Broadband satellite network solutions provide a virtual face-to-face experience with high-quality, high-clarity media that enables direct eye contact, two-way voice interaction, and chat-based queries. With high-definition and 3D-quality images, the educational experience simulates the in-person training available at labs and classrooms.
In the past, satellite connectivity was typically thought to be too expensive, too slow, and unreliable to support such a demanding application. With the advent of high-performance satellite broadband and advances in radio technology, the cost and reliability of satellite connectivity has made satellite systems a viable option for medical coaching companies trying to span India’s long distances.
Satellite Medical Coaching At Work
Two coaching schools, the Delhi Academy of Medical Sciences (DAMS) and the Dr. Bhatia Medical Institute (DBMI), have implemented satellite-based distance learning systems.
DAMS deployed a Hughes tele-education network in more than 82 coaching centers across 25 states. Once primarily serving large cities, the Hughes network is significantly extending DAMS’ reach into rural areas.
“The Hughes technology and learning software have helped us take our students to a new level,” said Dr. Sumer Sethi, director, DAMS. “The beauty of it is that we can create mass delivery of this education, yet keep it individualistic. This will be the future of medical education in India.”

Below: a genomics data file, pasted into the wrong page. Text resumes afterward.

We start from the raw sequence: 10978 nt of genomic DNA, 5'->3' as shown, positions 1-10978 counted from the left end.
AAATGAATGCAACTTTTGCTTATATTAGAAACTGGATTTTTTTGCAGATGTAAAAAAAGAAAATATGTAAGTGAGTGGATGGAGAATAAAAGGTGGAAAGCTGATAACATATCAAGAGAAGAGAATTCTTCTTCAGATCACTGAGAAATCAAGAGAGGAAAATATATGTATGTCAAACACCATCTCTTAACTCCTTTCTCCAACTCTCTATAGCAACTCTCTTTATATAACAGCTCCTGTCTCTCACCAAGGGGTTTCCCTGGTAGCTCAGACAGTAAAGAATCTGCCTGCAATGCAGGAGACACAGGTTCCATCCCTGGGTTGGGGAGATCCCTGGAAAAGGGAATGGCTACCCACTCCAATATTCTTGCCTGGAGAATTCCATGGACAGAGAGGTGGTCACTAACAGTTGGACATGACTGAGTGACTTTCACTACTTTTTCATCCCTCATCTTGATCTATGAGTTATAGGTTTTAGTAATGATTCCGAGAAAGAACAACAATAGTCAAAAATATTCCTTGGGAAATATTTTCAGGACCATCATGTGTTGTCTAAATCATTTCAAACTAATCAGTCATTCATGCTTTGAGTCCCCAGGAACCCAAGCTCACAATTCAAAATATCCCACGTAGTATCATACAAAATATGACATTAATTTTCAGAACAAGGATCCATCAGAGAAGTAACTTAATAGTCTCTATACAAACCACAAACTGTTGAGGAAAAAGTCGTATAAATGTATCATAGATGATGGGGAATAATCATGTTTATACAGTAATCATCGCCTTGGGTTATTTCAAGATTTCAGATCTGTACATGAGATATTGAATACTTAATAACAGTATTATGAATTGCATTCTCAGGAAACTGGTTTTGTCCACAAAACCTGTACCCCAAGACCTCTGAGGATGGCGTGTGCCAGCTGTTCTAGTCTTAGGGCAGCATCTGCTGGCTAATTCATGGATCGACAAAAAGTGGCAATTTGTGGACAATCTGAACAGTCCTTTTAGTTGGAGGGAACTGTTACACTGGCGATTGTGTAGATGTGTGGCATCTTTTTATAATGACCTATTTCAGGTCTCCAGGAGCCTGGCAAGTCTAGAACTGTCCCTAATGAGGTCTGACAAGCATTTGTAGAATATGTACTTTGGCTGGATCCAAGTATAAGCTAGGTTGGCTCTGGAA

DBMI has more than 95 medical coaching centers across the Indian subcontinent linked by a Hughes network. Hughes expects the total number of medical coaching networks powered by its satellite services to grow to 200 in 2015.
The schools’ satellite networks are set up very similarly to broadcast networks. The primary difference is that they are communicating interactively with a limited number of endpoints instead of to mass audiences.
Training originates in centrally located broadcasting studios where specialist doctors teach on camera. The satellite network transmits their words and images to remote classrooms and coaching centers throughout the country.
Students in the remote classrooms can ask questions and receive responses from their instructors in real time. Instructors can engage students in multi-party video communication, with an option for audio-only communication.
Instruction options include chat and application sharing, video sharing with presenter voice overs, public and private chat, and one-to-one private interaction. Tools, such as hand raise, polls and quizzes, also make learning more interactive. Auto scanning all of the remote classrooms enables instructors to read students’ reactions and determine how well they comprehend the presented material.